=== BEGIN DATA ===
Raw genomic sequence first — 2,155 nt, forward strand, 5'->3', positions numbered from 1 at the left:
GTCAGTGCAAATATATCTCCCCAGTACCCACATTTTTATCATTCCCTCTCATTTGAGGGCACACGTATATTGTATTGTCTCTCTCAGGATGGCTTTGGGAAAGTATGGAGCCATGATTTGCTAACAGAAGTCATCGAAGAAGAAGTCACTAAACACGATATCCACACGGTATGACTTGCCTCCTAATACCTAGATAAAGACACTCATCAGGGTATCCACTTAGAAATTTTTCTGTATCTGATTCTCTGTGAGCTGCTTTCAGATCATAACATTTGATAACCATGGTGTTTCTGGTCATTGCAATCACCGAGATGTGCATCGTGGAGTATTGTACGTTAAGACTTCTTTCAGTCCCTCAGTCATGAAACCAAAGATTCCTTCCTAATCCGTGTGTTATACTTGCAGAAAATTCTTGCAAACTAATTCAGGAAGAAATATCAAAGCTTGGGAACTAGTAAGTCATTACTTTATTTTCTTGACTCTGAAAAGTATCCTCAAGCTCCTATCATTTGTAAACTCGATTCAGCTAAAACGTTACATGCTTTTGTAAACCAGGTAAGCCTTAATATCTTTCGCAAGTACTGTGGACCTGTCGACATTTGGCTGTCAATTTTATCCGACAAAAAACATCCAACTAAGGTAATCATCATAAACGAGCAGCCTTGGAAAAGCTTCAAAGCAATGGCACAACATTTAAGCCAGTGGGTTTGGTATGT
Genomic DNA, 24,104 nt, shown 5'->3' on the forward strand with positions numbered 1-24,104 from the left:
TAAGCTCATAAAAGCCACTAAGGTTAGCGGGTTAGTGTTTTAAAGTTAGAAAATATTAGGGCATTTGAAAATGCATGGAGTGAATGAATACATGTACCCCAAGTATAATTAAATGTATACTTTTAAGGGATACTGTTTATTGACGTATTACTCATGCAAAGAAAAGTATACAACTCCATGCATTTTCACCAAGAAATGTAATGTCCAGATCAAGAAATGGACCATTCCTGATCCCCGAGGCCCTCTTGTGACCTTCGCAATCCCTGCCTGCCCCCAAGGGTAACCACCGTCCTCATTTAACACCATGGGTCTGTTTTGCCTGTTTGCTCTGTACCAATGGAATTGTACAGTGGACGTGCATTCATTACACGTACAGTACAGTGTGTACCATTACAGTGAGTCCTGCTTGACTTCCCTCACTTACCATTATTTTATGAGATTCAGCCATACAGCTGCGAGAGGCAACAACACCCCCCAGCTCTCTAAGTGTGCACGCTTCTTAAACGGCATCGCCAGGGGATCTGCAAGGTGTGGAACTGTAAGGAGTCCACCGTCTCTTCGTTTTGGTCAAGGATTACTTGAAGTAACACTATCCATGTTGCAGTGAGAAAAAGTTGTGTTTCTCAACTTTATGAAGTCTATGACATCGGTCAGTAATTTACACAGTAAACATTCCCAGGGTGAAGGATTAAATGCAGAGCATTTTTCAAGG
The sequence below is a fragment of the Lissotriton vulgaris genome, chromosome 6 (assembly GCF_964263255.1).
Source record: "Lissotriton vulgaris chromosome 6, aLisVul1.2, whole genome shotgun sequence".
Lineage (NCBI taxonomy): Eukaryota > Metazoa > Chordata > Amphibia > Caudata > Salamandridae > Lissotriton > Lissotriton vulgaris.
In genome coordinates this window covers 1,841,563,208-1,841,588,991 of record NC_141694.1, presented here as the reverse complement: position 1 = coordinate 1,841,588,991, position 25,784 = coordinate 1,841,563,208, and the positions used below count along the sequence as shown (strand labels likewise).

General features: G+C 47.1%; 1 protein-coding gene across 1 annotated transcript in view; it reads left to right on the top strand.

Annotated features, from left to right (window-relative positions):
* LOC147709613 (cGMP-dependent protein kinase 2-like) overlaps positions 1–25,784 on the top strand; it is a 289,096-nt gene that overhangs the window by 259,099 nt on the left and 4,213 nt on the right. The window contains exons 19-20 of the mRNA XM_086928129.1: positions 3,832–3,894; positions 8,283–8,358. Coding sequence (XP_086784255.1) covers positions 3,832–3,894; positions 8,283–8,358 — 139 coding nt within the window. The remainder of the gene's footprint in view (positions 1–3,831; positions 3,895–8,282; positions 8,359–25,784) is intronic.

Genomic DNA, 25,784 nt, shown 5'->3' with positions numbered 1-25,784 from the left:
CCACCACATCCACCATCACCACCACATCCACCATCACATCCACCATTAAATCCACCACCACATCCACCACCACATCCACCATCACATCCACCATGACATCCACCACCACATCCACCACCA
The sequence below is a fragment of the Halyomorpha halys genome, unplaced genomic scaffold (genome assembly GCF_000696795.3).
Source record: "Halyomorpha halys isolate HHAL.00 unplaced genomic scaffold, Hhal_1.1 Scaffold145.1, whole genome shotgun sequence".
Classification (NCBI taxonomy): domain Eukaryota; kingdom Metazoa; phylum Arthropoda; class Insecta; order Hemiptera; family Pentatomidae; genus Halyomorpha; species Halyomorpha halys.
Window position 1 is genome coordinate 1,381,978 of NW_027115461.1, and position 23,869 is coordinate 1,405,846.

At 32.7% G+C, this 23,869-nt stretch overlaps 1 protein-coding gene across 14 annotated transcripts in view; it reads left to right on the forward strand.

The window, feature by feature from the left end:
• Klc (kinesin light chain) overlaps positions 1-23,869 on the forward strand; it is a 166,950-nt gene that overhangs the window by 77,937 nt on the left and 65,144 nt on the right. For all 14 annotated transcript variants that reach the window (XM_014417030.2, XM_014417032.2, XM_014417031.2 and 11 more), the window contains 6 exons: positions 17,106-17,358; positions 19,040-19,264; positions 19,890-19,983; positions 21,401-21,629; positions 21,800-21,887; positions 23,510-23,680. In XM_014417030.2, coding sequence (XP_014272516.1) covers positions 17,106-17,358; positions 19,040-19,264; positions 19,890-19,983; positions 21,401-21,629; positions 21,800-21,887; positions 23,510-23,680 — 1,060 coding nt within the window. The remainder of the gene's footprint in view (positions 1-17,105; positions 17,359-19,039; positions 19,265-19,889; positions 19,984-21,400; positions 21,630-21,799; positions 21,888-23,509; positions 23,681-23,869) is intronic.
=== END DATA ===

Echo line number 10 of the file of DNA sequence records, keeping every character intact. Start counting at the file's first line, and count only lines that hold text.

Annotated features, from left to right (window-relative positions):